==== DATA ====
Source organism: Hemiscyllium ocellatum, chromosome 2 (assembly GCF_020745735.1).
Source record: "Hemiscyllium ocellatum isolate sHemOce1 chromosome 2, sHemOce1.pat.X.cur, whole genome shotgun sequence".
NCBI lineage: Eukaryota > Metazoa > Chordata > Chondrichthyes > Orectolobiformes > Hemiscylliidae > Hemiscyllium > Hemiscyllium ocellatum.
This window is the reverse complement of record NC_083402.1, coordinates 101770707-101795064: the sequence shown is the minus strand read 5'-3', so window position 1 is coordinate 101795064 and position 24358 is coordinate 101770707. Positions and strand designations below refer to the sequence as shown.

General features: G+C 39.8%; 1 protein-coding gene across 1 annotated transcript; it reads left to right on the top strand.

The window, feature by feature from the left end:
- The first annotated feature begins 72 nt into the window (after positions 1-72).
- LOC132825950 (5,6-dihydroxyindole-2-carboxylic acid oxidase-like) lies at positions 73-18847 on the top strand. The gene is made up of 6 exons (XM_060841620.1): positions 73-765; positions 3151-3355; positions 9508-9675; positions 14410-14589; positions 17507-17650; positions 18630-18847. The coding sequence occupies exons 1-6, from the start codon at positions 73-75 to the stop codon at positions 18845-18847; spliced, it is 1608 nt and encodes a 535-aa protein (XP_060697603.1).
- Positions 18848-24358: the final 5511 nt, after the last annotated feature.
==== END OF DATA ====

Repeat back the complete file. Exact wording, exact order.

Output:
Source organism: Hemiscyllium ocellatum, chromosome 2 (assembly GCF_020745735.1).
Source record: "Hemiscyllium ocellatum isolate sHemOce1 chromosome 2, sHemOce1.pat.X.cur, whole genome shotgun sequence".
NCBI lineage: Eukaryota > Metazoa > Chordata > Chondrichthyes > Orectolobiformes > Hemiscylliidae > Hemiscyllium > Hemiscyllium ocellatum.
This window is the reverse complement of record NC_083402.1, coordinates 101770707-101795064: the sequence shown is the minus strand read 5'-3', so window position 1 is coordinate 101795064 and position 24358 is coordinate 101770707. Positions and strand designations below refer to the sequence as shown.

General features: G+C 39.8%; 1 protein-coding gene across 1 annotated transcript; it reads left to right on the top strand.

The window, feature by feature from the left end:
- The first annotated feature begins 72 nt into the window (after positions 1-72).
- LOC132825950 (5,6-dihydroxyindole-2-carboxylic acid oxidase-like) lies at positions 73-18847 on the top strand. The gene is made up of 6 exons (XM_060841620.1): positions 73-765; positions 3151-3355; positions 9508-9675; positions 14410-14589; positions 17507-17650; positions 18630-18847. The coding sequence occupies exons 1-6, from the start codon at positions 73-75 to the stop codon at positions 18845-18847; spliced, it is 1608 nt and encodes a 535-aa protein (XP_060697603.1).
- Positions 18848-24358: the final 5511 nt, after the last annotated feature.